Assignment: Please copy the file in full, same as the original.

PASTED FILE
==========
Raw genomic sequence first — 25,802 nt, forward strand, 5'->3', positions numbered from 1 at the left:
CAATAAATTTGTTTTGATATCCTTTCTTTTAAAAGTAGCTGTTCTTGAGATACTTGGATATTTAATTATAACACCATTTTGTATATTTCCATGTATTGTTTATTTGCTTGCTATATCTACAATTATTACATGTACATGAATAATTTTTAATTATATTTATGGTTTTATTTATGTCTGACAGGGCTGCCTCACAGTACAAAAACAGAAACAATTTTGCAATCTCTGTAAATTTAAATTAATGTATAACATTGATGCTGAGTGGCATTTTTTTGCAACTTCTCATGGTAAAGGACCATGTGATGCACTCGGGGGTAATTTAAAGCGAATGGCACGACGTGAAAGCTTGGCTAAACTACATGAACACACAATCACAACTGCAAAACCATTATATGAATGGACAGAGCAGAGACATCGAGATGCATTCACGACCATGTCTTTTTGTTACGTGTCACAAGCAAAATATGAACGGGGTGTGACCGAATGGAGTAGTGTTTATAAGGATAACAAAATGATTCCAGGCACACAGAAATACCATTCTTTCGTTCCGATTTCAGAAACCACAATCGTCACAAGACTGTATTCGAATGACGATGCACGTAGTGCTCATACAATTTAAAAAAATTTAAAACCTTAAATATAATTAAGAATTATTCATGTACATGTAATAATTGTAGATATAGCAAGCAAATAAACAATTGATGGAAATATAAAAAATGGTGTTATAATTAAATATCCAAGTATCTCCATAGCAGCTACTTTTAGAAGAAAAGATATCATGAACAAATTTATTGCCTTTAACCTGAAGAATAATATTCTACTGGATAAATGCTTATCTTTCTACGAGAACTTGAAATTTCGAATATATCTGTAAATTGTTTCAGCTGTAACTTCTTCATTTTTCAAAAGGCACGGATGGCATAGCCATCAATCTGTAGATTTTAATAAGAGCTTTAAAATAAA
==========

Raw genomic sequence first — 25,802 nt, forward strand, 5'->3', positions numbered from 1 at the left:
CAATAAATTTGTTTTGATATCCTTTCTTTTAAAAGTAGCTGTTCTTGAGATACTTGGATATTTAATTATAACACCATTTTGTATATTTCCATGTATTGTTTATTTGCTTGCTATATCTACAATTATTACATGTACATGAATAATTTTTAATTATATTTATGGTTTTATTTATGTCTGACAGGGCTGCCTCACAGTACAAAAACAGAAACAATTTTGCAATCTCTGTAAATTTAAATTAATGTATAACATTGATGCTGAGTGGCATTTTTTTGCAACTTCTCATGGTAAAGGACCATGTGATGCACTCGGGGGTAATTTAAAGCGAATGGCACGACGTGAAAGCTTGGCTAAACTACATGAACACACAATCACAACTGCAAAACCATTATATGAATGGACAGAGCAGAGACATCGAGATGCATTCACGACCATGTCTTTTTGTTACGTGTCACAAGCAAAATATGAACGGGGTGTGACCGAATGGAGTAGTGTTTATAAGGATAACAAAATGATTCCAGGCACACAGAAATACCATTCTTTCGTTCCGATTTCAGAAACCACAATCGTCACAAGACTGTATTCGAATGACGATGCACGTAGTGCTCATACAATTTAAAAAAATTTAAAACCTTAAATATAATTAAGAATTATTCATGTACATGTAATAATTGTAGATATAGCAAGCAAATAAACAATTGATGGAAATATAAAAAATGGTGTTATAATTAAATATCCAAGTATCTCCATAGCAGCTACTTTTAGAAGAAAAGATATCATGAACAAATTTATTGCCTTTAACCTGAAGAATAATATTCTACTGGATAAATGCTTATCTTTCTACGAGAACTTGAAATTTCGAATATATCTGTAAATTGTTTCAGCTGTAACTTCTTCATTTTTCAAAAGGCACGGATGGCATAGCCATCAATCTGTAGATTTTAATAAGAGCTTTAAAATAAA